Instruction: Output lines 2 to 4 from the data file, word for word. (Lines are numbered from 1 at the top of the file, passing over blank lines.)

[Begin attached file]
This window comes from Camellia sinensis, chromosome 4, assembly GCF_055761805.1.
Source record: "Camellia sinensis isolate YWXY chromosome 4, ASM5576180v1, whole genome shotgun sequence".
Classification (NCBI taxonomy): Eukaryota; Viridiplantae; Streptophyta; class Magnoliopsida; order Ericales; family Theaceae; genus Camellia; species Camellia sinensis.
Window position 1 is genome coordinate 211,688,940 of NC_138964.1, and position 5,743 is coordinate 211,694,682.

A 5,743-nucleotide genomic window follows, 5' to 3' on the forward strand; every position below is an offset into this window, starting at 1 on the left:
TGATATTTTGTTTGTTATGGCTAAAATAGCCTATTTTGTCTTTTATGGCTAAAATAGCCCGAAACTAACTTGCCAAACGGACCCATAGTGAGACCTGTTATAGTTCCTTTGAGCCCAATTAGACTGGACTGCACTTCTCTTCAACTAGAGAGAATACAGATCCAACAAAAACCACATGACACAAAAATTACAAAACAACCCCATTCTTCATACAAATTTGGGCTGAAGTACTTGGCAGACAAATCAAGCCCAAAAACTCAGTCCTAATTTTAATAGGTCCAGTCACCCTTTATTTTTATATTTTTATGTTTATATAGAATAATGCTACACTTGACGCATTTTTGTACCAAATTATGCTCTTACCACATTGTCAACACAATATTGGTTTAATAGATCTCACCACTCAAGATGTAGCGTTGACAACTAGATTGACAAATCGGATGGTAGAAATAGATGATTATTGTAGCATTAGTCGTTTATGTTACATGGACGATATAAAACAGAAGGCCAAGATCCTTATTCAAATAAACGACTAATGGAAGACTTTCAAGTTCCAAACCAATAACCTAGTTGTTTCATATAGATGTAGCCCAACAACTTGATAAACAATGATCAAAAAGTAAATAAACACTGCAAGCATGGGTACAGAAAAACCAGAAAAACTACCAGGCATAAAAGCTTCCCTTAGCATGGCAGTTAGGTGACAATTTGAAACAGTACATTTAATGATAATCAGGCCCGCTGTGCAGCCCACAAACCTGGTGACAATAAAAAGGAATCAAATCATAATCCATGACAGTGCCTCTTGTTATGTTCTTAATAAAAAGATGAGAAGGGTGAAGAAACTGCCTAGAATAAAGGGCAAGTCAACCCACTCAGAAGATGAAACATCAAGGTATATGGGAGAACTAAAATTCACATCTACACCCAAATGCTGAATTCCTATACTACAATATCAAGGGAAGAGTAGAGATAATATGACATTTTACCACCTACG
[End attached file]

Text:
Source record: "Camellia sinensis isolate YWXY chromosome 4, ASM5576180v1, whole genome shotgun sequence".
Classification (NCBI taxonomy): Eukaryota; Viridiplantae; Streptophyta; class Magnoliopsida; order Ericales; family Theaceae; genus Camellia; species Camellia sinensis.
Window position 1 is genome coordinate 211,688,940 of NC_138964.1, and position 5,743 is coordinate 211,694,682.